17160 Stephen Kalyta: The Hive-Mind: Building Powerful Cultures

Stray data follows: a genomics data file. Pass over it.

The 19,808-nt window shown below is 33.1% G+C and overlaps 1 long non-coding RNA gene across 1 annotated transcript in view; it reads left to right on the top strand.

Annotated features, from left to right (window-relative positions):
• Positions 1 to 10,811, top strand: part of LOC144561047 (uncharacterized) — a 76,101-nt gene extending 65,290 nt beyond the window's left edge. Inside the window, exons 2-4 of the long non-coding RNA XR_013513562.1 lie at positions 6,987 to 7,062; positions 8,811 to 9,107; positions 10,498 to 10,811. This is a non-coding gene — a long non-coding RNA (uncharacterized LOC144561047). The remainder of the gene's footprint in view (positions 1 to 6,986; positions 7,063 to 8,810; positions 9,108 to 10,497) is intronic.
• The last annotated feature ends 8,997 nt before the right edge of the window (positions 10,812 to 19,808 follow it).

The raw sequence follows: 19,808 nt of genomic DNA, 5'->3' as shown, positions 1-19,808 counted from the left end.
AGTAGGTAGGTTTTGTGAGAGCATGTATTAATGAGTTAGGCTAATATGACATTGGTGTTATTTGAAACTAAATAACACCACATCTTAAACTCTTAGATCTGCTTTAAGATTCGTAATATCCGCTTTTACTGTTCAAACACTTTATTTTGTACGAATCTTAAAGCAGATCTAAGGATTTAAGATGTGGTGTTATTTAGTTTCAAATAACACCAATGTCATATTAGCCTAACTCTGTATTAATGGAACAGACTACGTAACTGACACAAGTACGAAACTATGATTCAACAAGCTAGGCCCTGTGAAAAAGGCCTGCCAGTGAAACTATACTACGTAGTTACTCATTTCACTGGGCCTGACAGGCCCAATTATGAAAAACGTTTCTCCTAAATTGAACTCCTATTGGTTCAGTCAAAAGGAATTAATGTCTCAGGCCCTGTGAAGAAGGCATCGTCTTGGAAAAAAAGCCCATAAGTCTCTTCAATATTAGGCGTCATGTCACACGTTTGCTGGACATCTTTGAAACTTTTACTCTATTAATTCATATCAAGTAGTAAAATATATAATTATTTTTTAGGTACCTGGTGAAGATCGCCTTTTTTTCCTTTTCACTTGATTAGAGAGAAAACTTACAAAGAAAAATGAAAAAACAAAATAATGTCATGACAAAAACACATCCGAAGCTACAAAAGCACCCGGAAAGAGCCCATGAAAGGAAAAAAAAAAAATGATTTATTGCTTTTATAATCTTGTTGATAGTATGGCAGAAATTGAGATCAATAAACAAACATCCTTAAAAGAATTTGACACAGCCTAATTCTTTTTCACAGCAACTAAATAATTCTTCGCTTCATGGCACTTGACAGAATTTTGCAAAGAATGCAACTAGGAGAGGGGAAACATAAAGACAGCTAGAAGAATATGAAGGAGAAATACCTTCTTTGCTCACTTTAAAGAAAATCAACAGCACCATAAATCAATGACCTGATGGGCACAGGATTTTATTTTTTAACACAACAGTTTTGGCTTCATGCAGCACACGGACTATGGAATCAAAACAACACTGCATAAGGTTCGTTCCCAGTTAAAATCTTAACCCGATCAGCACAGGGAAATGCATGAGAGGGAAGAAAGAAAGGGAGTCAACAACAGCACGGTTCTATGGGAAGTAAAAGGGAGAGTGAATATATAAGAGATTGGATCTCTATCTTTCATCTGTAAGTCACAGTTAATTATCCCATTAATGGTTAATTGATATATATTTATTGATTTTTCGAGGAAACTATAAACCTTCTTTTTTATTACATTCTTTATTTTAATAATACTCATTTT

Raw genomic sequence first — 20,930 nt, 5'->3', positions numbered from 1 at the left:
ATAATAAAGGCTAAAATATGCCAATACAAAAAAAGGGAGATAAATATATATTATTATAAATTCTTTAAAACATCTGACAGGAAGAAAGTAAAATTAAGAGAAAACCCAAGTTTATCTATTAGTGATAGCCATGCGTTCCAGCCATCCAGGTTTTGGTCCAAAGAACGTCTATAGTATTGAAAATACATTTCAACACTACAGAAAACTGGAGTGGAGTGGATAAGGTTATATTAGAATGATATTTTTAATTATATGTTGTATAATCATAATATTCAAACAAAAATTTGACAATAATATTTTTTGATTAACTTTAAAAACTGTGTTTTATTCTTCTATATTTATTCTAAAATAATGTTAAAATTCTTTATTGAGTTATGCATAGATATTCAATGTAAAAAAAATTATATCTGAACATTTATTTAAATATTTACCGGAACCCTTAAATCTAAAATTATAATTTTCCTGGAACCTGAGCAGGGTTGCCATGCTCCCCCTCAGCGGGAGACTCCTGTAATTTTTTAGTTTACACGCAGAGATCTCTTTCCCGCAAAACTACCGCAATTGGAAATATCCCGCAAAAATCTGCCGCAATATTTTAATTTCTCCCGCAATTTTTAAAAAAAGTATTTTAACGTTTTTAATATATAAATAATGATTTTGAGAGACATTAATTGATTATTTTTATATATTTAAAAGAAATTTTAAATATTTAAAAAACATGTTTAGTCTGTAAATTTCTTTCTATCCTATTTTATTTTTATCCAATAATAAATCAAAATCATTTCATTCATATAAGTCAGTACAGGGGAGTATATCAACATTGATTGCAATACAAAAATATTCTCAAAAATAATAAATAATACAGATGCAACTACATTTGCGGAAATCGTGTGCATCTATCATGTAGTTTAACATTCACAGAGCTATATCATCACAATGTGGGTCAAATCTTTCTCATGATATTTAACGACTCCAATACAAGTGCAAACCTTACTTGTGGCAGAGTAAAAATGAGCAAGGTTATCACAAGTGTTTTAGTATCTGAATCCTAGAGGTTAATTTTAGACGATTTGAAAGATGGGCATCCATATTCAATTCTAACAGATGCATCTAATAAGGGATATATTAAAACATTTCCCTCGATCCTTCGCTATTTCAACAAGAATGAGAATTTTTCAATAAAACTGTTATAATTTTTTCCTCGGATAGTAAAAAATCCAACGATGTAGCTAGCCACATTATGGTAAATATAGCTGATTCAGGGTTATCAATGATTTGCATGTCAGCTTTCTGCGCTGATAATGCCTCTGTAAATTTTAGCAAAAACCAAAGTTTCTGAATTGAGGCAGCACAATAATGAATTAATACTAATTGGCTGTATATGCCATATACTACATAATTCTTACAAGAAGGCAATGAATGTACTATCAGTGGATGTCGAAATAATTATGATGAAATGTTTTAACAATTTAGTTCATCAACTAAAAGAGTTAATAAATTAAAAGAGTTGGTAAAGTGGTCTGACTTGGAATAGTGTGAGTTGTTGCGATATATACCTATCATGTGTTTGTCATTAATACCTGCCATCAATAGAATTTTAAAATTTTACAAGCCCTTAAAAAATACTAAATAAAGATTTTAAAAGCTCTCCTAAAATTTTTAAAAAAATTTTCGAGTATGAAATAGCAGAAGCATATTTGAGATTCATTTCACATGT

“Offer a hand rather than isolating them further” Article by 17160 Stephen Kalyta In the twelve job changes I have experienced since leaving the military, I have seen first hand the power of corporate cultures to either build or destroy lives. According to Dan Coyle in the Culture Code, it is far easier to achieve the latter than the former. I would agree that in my collective experience I saw the consequences of a bad culture radically affect people’s health, financial well-being, and interpersonal relationships. It turns out there is a hive-mind that powerful cultures achieve that allows them to succeed where so many other organizations fail. Success can be measured, too, as a Harvard study proved that over a 10 year period, income rose 765% in groups demonstrating a positive culture. In a military context, this hive-mind is compared by the author to the Navy Seals. As one of the most dangerous careers in the world, one can readily accept that a strong culture of belonging would rank high in this sub-culture. Like fingers joined to the same hand, the sinew that binds them is the safety that is derived in knowing what the “finger” beside you is doing and how it works in collaboration with you. The indoctrination process of achieving full Navy Seal status is the mechanics underpinning its powerful culture. The similarities between the Navy Seal indoctrination process and FYOP, or graduating from RMC are comparable at a cultural level as an identified organization. The primary building block for building a positive culture, according to Coyle is safety. The lack of job security in the civilian world would explain why this critical ingredient to building powerful cultures is rarely achieved. However, in the military, “job safety” is less of a threat, however, personal physical safety is not guaranteed. Coyle identifies three essential belonging cues under which the hive-mind forms and teams outperform: 1) the energy invested in the exchange 2) valuing individuals, and 3) signaling that the relationship will sustain in the future The antithesis to powerful cultures then could be the “anti-block” called isolation. If a team member is isolated from the hive either through self-intent, neglect by the peer group or outside threat, the result can be highly destructive for the individual as well as the team. In the corporate world, I have seen highly competent, contributing team members falter, resulting in the team turning on them like a virus. In parallel with my previous article, 10,000 Hands, promoting isolation at an individual level when experiencing it at a corporate level is a recipe for disaster. Coyle’s work clearly shows that an outside threat can be endured if within the team safety is expected even if it cannot be assured. That is where the domain of Hope lies. If you believe your brothers and sisters have your back, you will feel safe. So when you see someone struggle, offer a hand rather than isolating them further. In that way, you contribute a building block toward a successful culture that will pay far more than just economic dividends.